Jun 28, 2017 Team Collaboration

Belbin Team Roles: Theory and Practice

Belbin Team Roles: Theory and Practice

Why is your team successful? Why is your team failing? Dr. Belbin has an answer.

Dr. Raymond Meredith Belbin is the leading authority on team roles. His research and knowledge, which spanned more than 40 years, showed that it is more important how members fit together than how smart they individually are.

Successful teams were composed of members with different and compatible roles, while unsuccessful ones were characterized by constant conflicts between members with similar tendencies and personalities.

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What Happens When You Make a Team out of A-Players

Belbin’s research produced several personality tests that enabled experts to determine if an individual will become a business superstar. Those who passed with flying colors were smarter, had better analytical skills, and were better than others in almost every aspect. Logically, the next step in the research was to create a super team made up entirely of these outstanding individuals.

Belbin named them the Apollo team. Expectations were high, as everyone thought the superstars of the Apollo team achieved success effortlessly. However, it turned out that the team made up of the strongest individuals was not effective - what’s more, it usually performed worse than a regular team.

The Apollo team members had spent most of their time debating and trying to persuade the others that their point of view was correct. However, no one was willing to change their point of view, and each member loved to find holes in each other's arguments. The team didn't decide together, while more pressing jobs were completely neglected.

Belbin Team Roles

The Apollo team experiment proved that good teams require balance. Over the course of years, Belbin defined nine possible team roles, which he categorized into three groups:

Action-Oriented Roles

Action-oriented roles focus on improving team performance, implementing ideas, and meeting deadlines. The three action-oriented roles are:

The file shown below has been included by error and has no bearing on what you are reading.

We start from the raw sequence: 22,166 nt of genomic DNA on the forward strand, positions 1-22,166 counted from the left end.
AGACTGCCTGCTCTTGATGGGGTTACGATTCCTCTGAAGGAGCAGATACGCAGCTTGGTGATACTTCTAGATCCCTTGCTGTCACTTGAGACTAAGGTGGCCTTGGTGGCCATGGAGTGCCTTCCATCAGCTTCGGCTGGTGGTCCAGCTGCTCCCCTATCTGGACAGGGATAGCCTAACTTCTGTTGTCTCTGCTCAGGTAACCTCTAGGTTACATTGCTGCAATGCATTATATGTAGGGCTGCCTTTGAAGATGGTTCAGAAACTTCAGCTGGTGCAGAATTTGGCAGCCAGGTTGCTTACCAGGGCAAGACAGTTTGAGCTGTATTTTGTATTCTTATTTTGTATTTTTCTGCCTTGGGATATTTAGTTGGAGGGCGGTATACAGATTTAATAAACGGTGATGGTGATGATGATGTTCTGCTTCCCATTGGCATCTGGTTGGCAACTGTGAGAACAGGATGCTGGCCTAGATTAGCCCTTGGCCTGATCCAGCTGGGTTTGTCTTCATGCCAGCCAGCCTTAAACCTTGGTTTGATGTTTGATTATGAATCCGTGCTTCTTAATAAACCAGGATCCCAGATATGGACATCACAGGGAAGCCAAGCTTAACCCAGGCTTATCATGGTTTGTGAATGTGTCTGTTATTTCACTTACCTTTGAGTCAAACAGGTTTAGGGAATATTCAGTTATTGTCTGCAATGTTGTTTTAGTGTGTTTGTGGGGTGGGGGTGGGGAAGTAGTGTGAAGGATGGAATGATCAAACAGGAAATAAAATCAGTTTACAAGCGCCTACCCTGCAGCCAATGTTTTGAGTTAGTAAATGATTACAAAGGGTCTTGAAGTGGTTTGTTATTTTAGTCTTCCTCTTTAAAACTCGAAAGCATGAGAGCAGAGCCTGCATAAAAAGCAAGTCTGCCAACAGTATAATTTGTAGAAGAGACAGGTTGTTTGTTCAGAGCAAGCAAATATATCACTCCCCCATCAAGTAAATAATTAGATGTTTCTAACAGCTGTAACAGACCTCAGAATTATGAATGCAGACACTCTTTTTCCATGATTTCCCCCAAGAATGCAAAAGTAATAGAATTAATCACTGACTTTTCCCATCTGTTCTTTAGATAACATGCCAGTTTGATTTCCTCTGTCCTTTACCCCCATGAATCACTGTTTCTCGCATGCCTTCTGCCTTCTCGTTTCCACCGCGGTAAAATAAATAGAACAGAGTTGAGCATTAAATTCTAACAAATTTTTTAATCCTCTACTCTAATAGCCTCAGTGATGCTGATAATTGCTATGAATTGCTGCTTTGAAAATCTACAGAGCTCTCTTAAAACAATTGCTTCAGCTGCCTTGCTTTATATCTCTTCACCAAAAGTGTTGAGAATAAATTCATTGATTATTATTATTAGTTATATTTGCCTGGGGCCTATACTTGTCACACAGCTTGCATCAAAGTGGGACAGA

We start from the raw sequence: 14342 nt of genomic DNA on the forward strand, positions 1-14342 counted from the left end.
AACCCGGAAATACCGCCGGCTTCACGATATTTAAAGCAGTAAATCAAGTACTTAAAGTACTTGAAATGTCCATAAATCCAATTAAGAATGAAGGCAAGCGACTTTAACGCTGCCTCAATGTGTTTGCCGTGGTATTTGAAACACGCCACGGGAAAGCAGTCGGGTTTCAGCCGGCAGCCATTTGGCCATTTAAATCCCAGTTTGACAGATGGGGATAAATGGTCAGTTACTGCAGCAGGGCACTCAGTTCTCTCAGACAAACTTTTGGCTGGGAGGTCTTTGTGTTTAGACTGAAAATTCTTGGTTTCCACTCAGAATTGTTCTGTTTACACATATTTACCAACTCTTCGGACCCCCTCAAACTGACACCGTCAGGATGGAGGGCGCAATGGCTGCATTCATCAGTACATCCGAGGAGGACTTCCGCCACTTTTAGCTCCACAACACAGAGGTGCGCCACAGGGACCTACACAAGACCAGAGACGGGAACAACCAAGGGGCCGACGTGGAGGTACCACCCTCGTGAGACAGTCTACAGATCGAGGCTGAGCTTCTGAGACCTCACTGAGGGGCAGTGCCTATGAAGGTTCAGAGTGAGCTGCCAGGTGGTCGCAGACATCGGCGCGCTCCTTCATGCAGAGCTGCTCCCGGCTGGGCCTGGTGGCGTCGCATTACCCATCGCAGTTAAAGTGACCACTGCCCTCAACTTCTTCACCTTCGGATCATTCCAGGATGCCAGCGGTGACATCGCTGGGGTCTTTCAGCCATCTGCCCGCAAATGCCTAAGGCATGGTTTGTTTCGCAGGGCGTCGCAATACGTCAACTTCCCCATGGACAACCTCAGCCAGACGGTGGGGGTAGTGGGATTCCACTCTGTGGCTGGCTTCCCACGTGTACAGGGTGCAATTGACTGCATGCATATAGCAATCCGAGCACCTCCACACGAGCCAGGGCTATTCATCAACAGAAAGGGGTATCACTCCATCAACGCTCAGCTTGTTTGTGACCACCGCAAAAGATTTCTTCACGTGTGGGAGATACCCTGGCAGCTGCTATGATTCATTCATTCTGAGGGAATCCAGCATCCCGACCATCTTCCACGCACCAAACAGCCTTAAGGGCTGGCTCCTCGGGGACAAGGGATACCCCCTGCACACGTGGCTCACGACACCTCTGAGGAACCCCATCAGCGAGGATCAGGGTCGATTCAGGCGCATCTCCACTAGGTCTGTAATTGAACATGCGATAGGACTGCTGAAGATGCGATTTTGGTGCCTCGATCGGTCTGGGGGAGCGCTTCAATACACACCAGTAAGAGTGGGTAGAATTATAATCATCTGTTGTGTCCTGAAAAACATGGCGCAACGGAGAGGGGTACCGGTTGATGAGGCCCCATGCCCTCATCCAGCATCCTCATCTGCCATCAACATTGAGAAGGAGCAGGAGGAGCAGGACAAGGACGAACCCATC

• Shaper - extrovert that questions assumptions
  • Implementer - brings self-discipline to the team
  • Completer Finisher - pays attention to the smallest details and makes sure things are done right

People-Oriented Roles

People-oriented roles bring people and ideas together. The three people-oriented roles are:

  • Coordinator - brings order into the team
  • Team worker - provides support to the team in a diplomatic way
  • Resource Investigator - develops outside contacts

Thought-Oriented Roles

Thought-oriented roles analyze options and provide technical expertise. The three cerebral roles are:

Plant - comes up with innovative, ground-breaking solutions

Monitor evaluator - assesses team decisions analytically and critically

Specialist - experts in a particular subject

Roles characteristics, contribution, and weaknesses

Each Belbin team role comes with its characteristics, strengths, and weaknesses (some of which are allowable and others that are not).

Ideal Team for a Small Business

To have a well-functioning team, the ideal is to have a member for each role. However, to make that happen, a team consist of at least 9 people. Since small businesses often have smaller teams, it is only fair to ask: how the Belbin construct a successful small team?

Firstly, ideal is if the team had 6 members. Belbin’s research has proven that teams with less than 6 members struggle with work and overlapping duties, while teams with more (7+) tend to get lazy and do the same amount of work as the six-member team.

Secondly, Belbin's claims that a successful small team have one Coordinator, one Implementer, and one Plant. Choose other roles as you see fit.

You are probably wondering: “If I have a task that requires a creative solution, why don’t I just gather three ‘Plant’ members and let them work their magic?” 

During his research, Dr. Belbin wanted to know how teams of people with similar personalities function in the everyday business environment, and how they cope when it comes to problem-solving. To achieve this, he divided examinees into four groups based on their personalities: